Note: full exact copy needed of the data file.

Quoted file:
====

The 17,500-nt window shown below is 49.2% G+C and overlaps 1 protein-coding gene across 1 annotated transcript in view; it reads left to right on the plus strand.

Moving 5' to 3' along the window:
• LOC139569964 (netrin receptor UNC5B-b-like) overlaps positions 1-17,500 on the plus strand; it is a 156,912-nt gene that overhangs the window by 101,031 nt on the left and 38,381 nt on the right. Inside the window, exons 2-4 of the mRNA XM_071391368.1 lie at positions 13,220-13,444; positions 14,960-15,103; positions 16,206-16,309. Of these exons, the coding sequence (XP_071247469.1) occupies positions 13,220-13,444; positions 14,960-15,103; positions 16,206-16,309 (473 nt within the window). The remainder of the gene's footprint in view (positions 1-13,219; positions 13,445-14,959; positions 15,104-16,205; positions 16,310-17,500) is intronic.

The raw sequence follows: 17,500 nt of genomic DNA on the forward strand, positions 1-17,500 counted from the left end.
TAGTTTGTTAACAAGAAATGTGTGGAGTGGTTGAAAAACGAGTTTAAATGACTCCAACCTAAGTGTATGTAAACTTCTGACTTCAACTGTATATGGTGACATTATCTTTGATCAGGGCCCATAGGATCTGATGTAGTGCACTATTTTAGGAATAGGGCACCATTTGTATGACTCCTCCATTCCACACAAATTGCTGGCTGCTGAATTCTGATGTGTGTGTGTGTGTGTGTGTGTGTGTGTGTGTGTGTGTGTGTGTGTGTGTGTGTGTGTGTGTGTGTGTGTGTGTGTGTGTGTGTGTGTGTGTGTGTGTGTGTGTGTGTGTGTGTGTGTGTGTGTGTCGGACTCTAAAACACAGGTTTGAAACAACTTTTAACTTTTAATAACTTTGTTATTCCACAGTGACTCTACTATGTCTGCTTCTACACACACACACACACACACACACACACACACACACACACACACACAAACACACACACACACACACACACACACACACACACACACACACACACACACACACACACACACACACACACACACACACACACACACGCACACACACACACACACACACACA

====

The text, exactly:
The 17,500-nt window shown below is 49.2% G+C and overlaps 1 protein-coding gene across 1 annotated transcript in view; it reads left to right on the plus strand.

Moving 5' to 3' along the window:
• LOC139569964 (netrin receptor UNC5B-b-like) overlaps positions 1-17,500 on the plus strand; it is a 156,912-nt gene that overhangs the window by 101,031 nt on the left and 38,381 nt on the right. Inside the window, exons 2-4 of the mRNA XM_071391368.1 lie at positions 13,220-13,444; positions 14,960-15,103; positions 16,206-16,309. Of these exons, the coding sequence (XP_071247469.1) occupies positions 13,220-13,444; positions 14,960-15,103; positions 16,206-16,309 (473 nt within the window). The remainder of the gene's footprint in view (positions 1-13,219; positions 13,445-14,959; positions 15,104-16,205; positions 16,310-17,500) is intronic.

The raw sequence follows: 17,500 nt of genomic DNA on the forward strand, positions 1-17,500 counted from the left end.
TAGTTTGTTAACAAGAAATGTGTGGAGTGGTTGAAAAACGAGTTTAAATGACTCCAACCTAAGTGTATGTAAACTTCTGACTTCAACTGTATATGGTGACATTATCTTTGATCAGGGCCCATAGGATCTGATGTAGTGCACTATTTTAGGAATAGGGCACCATTTGTATGACTCCTCCATTCCACACAAATTGCTGGCTGCTGAATTCTGATGTGTGTGTGTGTGTGTGTGTGTGTGTGTGTGTGTGTGTGTGTGTGTGTGTGTGTGTGTGTGTGTGTGTGTGTGTGTGTGTGTGTGTGTGTGTGTGTGTGTGTGTGTGTGTGTGTGTGTGTGTGTGTCGGACTCTAAAACACAGGTTTGAAACAACTTTTAACTTTTAATAACTTTGTTATTCCACAGTGACTCTACTATGTCTGCTTCTACACACACACACACACACACACACACACACACACACACACACACACAAACACACACACACACACACACACACACACACACACACACACACACACACACACACACACACACACACACACACACACACACACACACGCACACACACACACACACACACACA